He is urged on by the chance of sampling some rare Amontillado, and by his unwillingness to let a rival, Luchesi, have the pleasure of sampling it first. The set is published by Listening Library. The story has also been captured many times on film and videotape. He never appears in the story, but Montresor keeps Fortunato on the trail of the Amontillado by threatening to allow Luchesi to sample it first if Fortunato is not interested. He speaks eloquently and easily drops Latin and French phrases into his speech.
An Analysis of Edgar Allen Poe's 'The Cask of Amontillado' | Owlcation
He has been nursing a grudge against his friend Fortunato, who has committed several unnamed offenses against him, and has been coldly planning his revenge. Meeting Fortunato in the street one evening, Montresor takes this opportunity to lure his friend into the deepest catacombs beneath his palazzo, and there he chains Fortunato to the wall of a small alcove, seals him in behind a new brick wall which he builds even as Fortunato begs for mercy, and leaves him to die.
Even as he tells the story fifty years later, he reveals no regret for his actions, and no real pleasure in them. Themes Revenge The force that drives Montresor to commit the horrible murder of Fortunato is his powerful desire for revenge.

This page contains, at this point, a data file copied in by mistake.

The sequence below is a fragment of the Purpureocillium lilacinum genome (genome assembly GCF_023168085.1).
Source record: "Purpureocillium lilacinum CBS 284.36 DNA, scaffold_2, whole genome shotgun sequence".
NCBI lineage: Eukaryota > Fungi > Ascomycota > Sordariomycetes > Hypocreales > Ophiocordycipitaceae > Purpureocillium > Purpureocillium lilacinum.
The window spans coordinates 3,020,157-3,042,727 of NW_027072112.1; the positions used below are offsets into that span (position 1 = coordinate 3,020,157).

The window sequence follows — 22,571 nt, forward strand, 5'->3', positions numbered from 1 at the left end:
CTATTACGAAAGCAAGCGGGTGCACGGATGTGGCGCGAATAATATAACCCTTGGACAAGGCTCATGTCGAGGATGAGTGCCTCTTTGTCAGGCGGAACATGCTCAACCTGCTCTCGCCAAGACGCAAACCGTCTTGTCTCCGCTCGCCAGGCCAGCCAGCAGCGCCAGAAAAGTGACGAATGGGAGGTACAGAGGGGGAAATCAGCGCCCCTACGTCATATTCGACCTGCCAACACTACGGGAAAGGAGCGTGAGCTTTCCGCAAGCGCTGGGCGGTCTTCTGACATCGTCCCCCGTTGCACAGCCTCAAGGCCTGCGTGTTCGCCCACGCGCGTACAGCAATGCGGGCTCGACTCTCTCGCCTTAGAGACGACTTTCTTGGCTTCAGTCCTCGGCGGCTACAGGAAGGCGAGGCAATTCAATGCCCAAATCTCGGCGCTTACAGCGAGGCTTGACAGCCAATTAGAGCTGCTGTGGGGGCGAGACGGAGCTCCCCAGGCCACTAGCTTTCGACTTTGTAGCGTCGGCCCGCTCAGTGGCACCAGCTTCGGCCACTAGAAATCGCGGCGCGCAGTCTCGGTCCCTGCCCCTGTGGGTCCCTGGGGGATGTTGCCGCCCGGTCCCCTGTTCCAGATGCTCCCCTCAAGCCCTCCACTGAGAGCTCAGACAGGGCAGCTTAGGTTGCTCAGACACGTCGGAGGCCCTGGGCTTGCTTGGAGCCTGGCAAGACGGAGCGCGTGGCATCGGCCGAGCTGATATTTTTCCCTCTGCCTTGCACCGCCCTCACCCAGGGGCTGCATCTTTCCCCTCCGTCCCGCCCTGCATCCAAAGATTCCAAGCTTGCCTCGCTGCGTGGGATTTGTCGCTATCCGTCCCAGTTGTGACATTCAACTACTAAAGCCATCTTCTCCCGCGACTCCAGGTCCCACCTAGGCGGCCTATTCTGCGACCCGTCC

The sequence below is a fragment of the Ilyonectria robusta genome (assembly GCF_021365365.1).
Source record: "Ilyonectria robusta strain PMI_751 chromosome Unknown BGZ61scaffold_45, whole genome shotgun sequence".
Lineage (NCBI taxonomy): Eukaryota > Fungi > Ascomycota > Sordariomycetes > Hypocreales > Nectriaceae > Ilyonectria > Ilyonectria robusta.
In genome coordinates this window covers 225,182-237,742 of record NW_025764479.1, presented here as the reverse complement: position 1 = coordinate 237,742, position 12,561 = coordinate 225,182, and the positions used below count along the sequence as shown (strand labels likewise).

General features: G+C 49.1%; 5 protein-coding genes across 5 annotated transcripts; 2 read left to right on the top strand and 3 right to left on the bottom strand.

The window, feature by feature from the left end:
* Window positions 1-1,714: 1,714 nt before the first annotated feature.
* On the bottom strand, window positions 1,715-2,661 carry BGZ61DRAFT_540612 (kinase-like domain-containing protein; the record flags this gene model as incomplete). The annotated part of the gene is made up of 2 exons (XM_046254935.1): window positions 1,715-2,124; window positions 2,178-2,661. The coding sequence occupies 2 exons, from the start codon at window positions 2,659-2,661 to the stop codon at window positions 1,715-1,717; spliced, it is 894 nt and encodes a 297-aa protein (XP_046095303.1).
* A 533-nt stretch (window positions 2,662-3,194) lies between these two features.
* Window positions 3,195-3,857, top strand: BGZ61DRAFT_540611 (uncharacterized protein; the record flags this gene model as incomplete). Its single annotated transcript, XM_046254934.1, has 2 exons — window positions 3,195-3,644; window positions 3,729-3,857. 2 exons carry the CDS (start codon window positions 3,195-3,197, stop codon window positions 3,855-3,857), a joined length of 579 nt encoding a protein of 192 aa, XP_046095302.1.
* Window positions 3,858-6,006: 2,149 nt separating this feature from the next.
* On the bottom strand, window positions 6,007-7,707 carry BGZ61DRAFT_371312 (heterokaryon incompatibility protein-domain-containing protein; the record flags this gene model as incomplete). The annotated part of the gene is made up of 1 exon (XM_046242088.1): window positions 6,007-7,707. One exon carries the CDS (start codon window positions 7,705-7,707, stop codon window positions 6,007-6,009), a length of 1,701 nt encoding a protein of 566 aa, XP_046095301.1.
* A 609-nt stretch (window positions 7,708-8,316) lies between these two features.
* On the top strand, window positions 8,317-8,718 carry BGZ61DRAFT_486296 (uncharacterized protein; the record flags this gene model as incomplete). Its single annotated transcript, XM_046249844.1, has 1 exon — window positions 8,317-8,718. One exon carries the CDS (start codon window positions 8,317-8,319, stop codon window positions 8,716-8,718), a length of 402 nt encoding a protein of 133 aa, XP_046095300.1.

His first words in the story speak of it: As countless critics have pointed out, the nature of the injuries and offenses is never revealed. The focus, therefore, is not on the reason for revenge, but on the revenge itself, not on why Montresor behaves as he does but only on what he does. Just as Montresor does not reveal his motive for the crime, other than to identify it as a crime of revenge, neither does he share with his audience his response when the deed is done.
Does Montresor feel better once Fortunato has paid for his insult? Does he feel vindicated? He does not say. Nineteenth-century audiences scanned the story for hints of negative feelings. Is Montresor sorry for committing murder? Does he regret his actions? As he nears the end of his life does he look to God for forgiveness? Again, there is no hint or perhaps only the barest of hints.
He does not explore the events leading up to the crime, nor the results of the crime, but focuses the story narrowly on the act of revenge itself. While the time between their chance meeting and the laying of the last stone would have taken only five or six hours, the fifty years following are perhaps more intriguing. What has happened to Montresor over the intervening years, and why is he telling the story now? Is he hoping for forgiveness? For forgiveness to occur, there must first be guilt and then atonement or remorse.